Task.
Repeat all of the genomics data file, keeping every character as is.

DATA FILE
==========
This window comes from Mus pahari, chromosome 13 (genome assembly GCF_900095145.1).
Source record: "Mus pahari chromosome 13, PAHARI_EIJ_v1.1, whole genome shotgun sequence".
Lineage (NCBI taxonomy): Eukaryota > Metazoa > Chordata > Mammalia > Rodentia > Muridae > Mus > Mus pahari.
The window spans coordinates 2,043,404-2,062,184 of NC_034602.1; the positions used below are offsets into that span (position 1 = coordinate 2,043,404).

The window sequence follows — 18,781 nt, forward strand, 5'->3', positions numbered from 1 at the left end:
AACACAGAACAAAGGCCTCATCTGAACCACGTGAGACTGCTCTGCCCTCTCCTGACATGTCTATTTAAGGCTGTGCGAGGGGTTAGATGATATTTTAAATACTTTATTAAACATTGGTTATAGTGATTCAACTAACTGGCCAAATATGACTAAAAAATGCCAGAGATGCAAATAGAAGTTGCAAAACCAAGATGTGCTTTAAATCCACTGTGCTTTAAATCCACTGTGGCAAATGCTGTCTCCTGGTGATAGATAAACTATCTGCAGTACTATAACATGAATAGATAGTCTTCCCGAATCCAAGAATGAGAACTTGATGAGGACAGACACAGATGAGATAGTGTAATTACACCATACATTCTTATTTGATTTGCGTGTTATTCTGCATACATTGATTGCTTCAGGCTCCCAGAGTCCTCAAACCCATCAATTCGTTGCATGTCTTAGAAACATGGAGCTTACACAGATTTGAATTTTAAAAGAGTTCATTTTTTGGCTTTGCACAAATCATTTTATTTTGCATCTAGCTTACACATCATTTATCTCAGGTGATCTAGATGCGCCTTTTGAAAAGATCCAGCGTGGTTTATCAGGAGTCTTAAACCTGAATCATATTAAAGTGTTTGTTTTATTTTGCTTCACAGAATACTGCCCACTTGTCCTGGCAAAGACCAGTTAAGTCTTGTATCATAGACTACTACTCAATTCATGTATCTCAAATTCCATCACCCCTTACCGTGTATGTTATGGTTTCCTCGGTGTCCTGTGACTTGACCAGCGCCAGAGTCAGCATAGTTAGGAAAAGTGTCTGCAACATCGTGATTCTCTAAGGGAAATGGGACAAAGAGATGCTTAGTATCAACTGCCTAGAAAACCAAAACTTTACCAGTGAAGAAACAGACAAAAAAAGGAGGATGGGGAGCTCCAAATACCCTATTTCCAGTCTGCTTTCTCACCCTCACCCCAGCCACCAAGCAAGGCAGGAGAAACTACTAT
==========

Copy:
This window comes from Mus pahari, chromosome 13 (genome assembly GCF_900095145.1).
Source record: "Mus pahari chromosome 13, PAHARI_EIJ_v1.1, whole genome shotgun sequence".
Lineage (NCBI taxonomy): Eukaryota > Metazoa > Chordata > Mammalia > Rodentia > Muridae > Mus > Mus pahari.
The window spans coordinates 2,043,404-2,062,184 of NC_034602.1; the positions used below are offsets into that span (position 1 = coordinate 2,043,404).

The window sequence follows — 18,781 nt, forward strand, 5'->3', positions numbered from 1 at the left end:
AACACAGAACAAAGGCCTCATCTGAACCACGTGAGACTGCTCTGCCCTCTCCTGACATGTCTATTTAAGGCTGTGCGAGGGGTTAGATGATATTTTAAATACTTTATTAAACATTGGTTATAGTGATTCAACTAACTGGCCAAATATGACTAAAAAATGCCAGAGATGCAAATAGAAGTTGCAAAACCAAGATGTGCTTTAAATCCACTGTGCTTTAAATCCACTGTGGCAAATGCTGTCTCCTGGTGATAGATAAACTATCTGCAGTACTATAACATGAATAGATAGTCTTCCCGAATCCAAGAATGAGAACTTGATGAGGACAGACACAGATGAGATAGTGTAATTACACCATACATTCTTATTTGATTTGCGTGTTATTCTGCATACATTGATTGCTTCAGGCTCCCAGAGTCCTCAAACCCATCAATTCGTTGCATGTCTTAGAAACATGGAGCTTACACAGATTTGAATTTTAAAAGAGTTCATTTTTTGGCTTTGCACAAATCATTTTATTTTGCATCTAGCTTACACATCATTTATCTCAGGTGATCTAGATGCGCCTTTTGAAAAGATCCAGCGTGGTTTATCAGGAGTCTTAAACCTGAATCATATTAAAGTGTTTGTTTTATTTTGCTTCACAGAATACTGCCCACTTGTCCTGGCAAAGACCAGTTAAGTCTTGTATCATAGACTACTACTCAATTCATGTATCTCAAATTCCATCACCCCTTACCGTGTATGTTATGGTTTCCTCGGTGTCCTGTGACTTGACCAGCGCCAGAGTCAGCATAGTTAGGAAAAGTGTCTGCAACATCGTGATTCTCTAAGGGAAATGGGACAAAGAGATGCTTAGTATCAACTGCCTAGAAAACCAAAACTTTACCAGTGAAGAAACAGACAAAAAAAGGAGGATGGGGAGCTCCAAATACCCTATTTCCAGTCTGCTTTCTCACCCTCACCCCAGCCACCAAGCAAGGCAGGAGAAACTACTAT